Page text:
Sunday marks the fifth anniversary of the terrorist group Boko Haram kidnapping 276 schoolgirls in the Nigerian town of Chibok. More than 100 remain missing, according to officials.
The United Nations Children’s Fund (UNICEF) said this week the number of children Boko Haram has kidnapped and killed is likely much higher:
Those that have been rescued or escaped have been receiving help from UN Children’s Fund, UNICEF, which says that since 2013, more than 3,500 children have been recruited and used by non-state armed groups in the north-east of the country.
It has warned that these numbers are only those that have been verified, while the true figures are likely to be higher. In addition to these children, last year, 432 children were killed and maimed, 180 were abducted, and 43 girls were sexually abused in this conflict-wracked part of the Lake Chad region.
Media reports citing those released or escaped have detailed what unfolded over the past five years for some of the girls.
Deborah Peters escaped from Boko Haram and eventually came to the United States with the help of human rights activists.
The then-15-year-old spoke at the Hudson Institute in Washington, DC, in 2014, where she shared her chilling story of witnessing Boko Haram kill her father and brother.
“Three men knocked on our door, and then my brother opened the door for them,” Peters said. “And they asked him, ‘Where is your dad?’ And he told them, ‘My dad is in the bathroom taking a shower.’”
Peters said the terrorists told her father he was “wasting their time.”
“So when they take [sic] him out of the bathroom, they told him that he should deny his faith,” Peters said. “He told them that he can’t deny his faith, so they told him that they were going to kill him if he didn’t deny his faith.
“But he told them that he should rather die than to go to hellfire,” Peters said. “So my dad refused to deny his faith, and then they shoot [sic] him three times in the chest.”
The Islamic terrorists also shot her brother three times, then tied up Deborah and left her lying between the two corpses.
“I was in shock,” Peters said.
The Religious News Service told the story of Dorcas, another of the Chibok survivors:
“At 15 years old that Sunday, she was one of the youngest of the Chibok girls kidnapped from the Chibok secondary government school.
Dorcas’ parents, Esther Yakubu and Yakubu Kabu, learned about their daughter’s fate only when they saw her featured in a 2016 Boko Haram “proof of life” video. She was the only girl who spoke. She asked her parents to beg the Nigerian government to agree to Boko Haram’s demands so that all the Chibok girls could return home. “There is no suffering we have not seen,” she said.” “Tell the government to give them their people so we can come to be with you. Our sisters are injured. Exercise patience as we also have endured.”
One year later, in May 2017, Dorcas appeared in another video. But this time her message was different. Holding an AK-47 rifle, Dorcas stated she did not want to return home because her parents live in a town of unbelievers and they are not fulfilling Allah’s wishes.
Thomas Reuters Foundation reported on Margret Yama, a 22-year old survivor.
“Sometimes, it can make me sleepless because I’m thinking of them,” Yama said in a phone interview from her home in Yola, Nigeria. “Sometimes, they are even appearing in my dreams. It is very painful.”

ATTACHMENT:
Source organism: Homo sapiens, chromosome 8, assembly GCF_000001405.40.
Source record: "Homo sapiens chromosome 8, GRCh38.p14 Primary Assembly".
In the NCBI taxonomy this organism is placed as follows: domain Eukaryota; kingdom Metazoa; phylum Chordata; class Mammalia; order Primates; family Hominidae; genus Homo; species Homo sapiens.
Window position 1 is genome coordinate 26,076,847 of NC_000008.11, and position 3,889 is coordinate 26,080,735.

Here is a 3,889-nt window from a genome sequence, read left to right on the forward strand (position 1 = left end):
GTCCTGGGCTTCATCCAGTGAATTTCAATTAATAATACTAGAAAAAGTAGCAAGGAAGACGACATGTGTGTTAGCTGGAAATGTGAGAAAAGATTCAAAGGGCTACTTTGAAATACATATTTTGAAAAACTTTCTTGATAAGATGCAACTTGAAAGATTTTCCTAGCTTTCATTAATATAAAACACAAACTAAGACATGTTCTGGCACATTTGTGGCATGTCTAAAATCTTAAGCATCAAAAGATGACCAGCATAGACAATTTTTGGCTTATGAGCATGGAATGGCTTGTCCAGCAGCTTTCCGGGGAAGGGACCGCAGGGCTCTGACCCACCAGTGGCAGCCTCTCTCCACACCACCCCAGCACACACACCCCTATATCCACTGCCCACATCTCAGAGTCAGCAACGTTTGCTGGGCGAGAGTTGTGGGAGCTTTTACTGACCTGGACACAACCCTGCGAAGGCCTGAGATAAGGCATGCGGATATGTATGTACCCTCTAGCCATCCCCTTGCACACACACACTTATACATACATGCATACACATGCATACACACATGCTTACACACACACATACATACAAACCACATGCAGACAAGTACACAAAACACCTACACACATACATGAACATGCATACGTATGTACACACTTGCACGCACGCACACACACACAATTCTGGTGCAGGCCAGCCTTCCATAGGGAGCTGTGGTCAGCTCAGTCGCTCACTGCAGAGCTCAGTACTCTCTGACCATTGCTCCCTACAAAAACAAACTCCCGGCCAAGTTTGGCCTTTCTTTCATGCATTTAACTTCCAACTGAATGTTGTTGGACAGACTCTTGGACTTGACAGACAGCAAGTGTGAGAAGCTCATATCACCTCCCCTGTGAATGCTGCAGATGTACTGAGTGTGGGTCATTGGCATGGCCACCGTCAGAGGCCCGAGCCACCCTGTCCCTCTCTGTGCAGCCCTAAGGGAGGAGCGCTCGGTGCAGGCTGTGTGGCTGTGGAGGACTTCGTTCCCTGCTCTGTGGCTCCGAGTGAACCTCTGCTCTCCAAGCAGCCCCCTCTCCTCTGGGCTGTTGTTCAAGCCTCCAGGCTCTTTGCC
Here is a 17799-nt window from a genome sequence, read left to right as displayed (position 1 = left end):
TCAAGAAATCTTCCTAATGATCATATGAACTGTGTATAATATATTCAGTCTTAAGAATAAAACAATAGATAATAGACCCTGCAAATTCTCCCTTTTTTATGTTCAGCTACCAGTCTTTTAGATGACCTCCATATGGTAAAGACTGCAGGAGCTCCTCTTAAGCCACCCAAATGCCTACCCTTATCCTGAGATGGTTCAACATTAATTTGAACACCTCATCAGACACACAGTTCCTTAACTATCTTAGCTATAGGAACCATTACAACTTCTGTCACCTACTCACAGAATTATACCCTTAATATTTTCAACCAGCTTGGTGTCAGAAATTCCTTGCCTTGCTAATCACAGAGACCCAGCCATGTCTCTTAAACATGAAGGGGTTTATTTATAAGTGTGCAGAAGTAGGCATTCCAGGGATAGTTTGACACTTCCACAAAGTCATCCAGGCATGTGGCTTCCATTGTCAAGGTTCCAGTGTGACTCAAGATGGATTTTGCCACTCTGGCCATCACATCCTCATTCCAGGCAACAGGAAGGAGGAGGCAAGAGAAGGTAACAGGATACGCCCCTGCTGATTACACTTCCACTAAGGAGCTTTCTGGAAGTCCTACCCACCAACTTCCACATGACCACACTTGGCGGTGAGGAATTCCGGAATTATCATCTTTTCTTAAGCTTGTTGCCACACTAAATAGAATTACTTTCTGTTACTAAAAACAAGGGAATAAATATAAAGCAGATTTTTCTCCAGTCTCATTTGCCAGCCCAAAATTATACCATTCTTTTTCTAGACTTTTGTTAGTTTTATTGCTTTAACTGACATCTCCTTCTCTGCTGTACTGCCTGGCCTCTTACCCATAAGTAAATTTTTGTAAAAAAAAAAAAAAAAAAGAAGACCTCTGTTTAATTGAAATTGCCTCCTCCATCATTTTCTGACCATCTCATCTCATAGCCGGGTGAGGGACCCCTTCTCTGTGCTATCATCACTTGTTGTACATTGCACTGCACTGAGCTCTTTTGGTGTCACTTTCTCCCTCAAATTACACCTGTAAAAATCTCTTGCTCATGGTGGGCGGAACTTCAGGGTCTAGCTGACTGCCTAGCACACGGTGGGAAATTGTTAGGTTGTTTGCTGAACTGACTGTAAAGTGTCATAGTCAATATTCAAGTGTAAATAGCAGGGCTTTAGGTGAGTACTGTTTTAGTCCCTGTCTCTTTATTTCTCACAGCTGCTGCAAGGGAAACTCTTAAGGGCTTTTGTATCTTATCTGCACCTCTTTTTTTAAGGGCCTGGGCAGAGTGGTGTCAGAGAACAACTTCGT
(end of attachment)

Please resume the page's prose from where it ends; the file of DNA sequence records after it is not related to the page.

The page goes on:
“Relatives of missing girls often ask those who have returned home about their daughters,” Reuters reported.
“We didn’t tell their families about the ones that died,” 22-year-old Hannatu Stephens said in the Reuters said. “But they are always asking us, and we tell them that they are fine.”
“We don’t know how to tell them they are dead,” said Stephens, who lost a leg during her ordeal.
When the news first broke of the kidnapping, it launched the #BringBackOurGirls campaign on social media. The BBOG movement still exists and works tirelessly to advocate for the girls years later, even as the fate of the Nigerian children has fallen from the headlines. According to the Religion News Service:
This advocacy group recently faulted the Nigerian government for not doing enough to ensure the remaining girls’ release. For five years BBOG has organized a daily sit-in at Abuja, the country’s capital; weekly sit-ins in Lagos; and events in Ibadan, Osogbo, London, New York and Washington, DC. They have visited local and international stakeholders to demand justice for the slain, safe schools and the launch of the National Missing Persons Register. BBOG will hold an overnight vigil on April 14th at the Nigerian Embassy in New York City as well as vigils in Lagos, Abuja, London.
Over the past five years, civil society and faith-based groups in the U.S. and around the world have launched petitions, social media campaigns, and written letters to raise awareness about the Chibok girls. There have been hearings and events in the U.S. Capitol led by Representatives Chris Smith (R-NJ) and Frederica Wilson (D-FL), among others.
Senators Tammy Baldwin (D-WI) and Marco Rubio (R-FL) on April 11 introduced a bipartisan resolution recognizing the fifth anniversary, and calling on the Nigerian government to prioritize the recovery of women and girls Boko Haram abducted and enslaved and the governments of the United States and Nigeria to swiftly implement measures to defeat Boko Haram.
“But his administration has failed to defeat the decade-long insurgency, who have been waging attacks since 2009, with an uptick in attacks on military bases and strategic towns ahead of February elections, in which Buhari secured a second term,” Reuters reported.
“Efforts are being intensified to secure the release of all hostages, not just the Chibok girls,” presidential spokesman Garba Shehu, said.
“The operations are ongoing, and the aim is for comprehensive engagement and settlement,” Shehu said.
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